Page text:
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    Our FIVE. OH! TOO... newsletter is sent out every Friday and posted here every Monday. Subscribe here. View past newsletters here.



    “Will the virus still be in my school in the fall?” — Emilia, my kindergarten graduate



    1. Yesterday, for the first time, the public heard the 911 call made on March 13
    by Kenneth Walker, the boyfriend of Breonna Taylor, the 26-year-old woman shot and killed by LMPD officers during an after-midnight raid of her apartment that has since ignited a national controversy.
                Walker on the call: “I don’t know what’s happening. Somebody kicked in the door and shot my girlfriend. Bre, oh my God.”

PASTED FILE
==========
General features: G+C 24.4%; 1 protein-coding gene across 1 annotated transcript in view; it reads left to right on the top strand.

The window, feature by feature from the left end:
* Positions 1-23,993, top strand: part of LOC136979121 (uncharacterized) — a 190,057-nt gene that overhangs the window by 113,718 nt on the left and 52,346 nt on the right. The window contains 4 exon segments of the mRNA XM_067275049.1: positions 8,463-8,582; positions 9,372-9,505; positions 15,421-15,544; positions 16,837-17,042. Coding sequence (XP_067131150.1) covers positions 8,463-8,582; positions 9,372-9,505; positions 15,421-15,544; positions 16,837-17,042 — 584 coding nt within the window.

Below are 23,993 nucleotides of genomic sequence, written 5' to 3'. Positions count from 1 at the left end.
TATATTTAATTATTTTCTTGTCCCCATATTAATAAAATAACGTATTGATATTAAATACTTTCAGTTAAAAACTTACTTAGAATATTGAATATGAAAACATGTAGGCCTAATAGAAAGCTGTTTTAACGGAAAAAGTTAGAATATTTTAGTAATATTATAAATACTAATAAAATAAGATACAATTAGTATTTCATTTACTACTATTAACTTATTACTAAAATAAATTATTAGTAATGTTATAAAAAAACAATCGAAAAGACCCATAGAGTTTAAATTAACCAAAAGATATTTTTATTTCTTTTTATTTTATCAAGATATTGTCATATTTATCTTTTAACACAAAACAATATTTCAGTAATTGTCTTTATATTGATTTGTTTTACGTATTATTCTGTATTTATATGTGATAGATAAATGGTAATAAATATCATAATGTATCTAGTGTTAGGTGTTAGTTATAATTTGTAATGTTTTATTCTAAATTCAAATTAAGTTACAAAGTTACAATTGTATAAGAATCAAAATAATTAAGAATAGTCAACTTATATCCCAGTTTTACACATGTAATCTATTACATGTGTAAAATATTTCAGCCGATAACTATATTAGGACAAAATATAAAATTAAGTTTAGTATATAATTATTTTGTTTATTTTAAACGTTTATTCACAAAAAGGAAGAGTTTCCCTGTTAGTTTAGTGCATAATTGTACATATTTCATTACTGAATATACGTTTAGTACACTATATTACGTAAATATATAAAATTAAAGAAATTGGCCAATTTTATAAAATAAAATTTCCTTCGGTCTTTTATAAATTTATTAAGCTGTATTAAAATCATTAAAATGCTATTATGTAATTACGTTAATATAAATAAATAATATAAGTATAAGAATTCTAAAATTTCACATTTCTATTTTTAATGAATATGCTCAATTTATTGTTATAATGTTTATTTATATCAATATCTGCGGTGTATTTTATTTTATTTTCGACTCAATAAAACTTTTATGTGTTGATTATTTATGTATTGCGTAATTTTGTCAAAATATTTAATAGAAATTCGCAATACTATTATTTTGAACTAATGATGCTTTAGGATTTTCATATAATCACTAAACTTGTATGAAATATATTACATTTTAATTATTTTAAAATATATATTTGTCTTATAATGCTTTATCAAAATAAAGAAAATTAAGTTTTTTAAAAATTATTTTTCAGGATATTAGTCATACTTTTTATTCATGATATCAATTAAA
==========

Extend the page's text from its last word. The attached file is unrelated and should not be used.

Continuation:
911 dispatcher: “Where was she shot at?”
                Walker: “I don’t know. She’s on the ground right now.”
                Dispatcher: “Is she alert and able to talk to you?”
                Walker: “No, she’s not.” (Sobbing.) “Bre….”
                I fell asleep with my phone in my hand last night while livestreaming the local TV cameras at the protest — call: Say her name!; response: Breonna! At one point, WDRB anchor David Scott described what was unfolding at Sixth and Jefferson streets downtown as a “tinderbox” — police officers in riot gear firing canisters of tear gas into the crowd, gallons of warm milk dousing burning eyes, protestors rocking and attempting to topple an empty LMPD prisoner-transport vehicle, a marble hand amputated from the statue of our city’s namesake. A quick succession of gunshots injured seven, leaving one in critical condition; LMPD has said officers didn’t fire their guns, and no officers were injured in the shooting.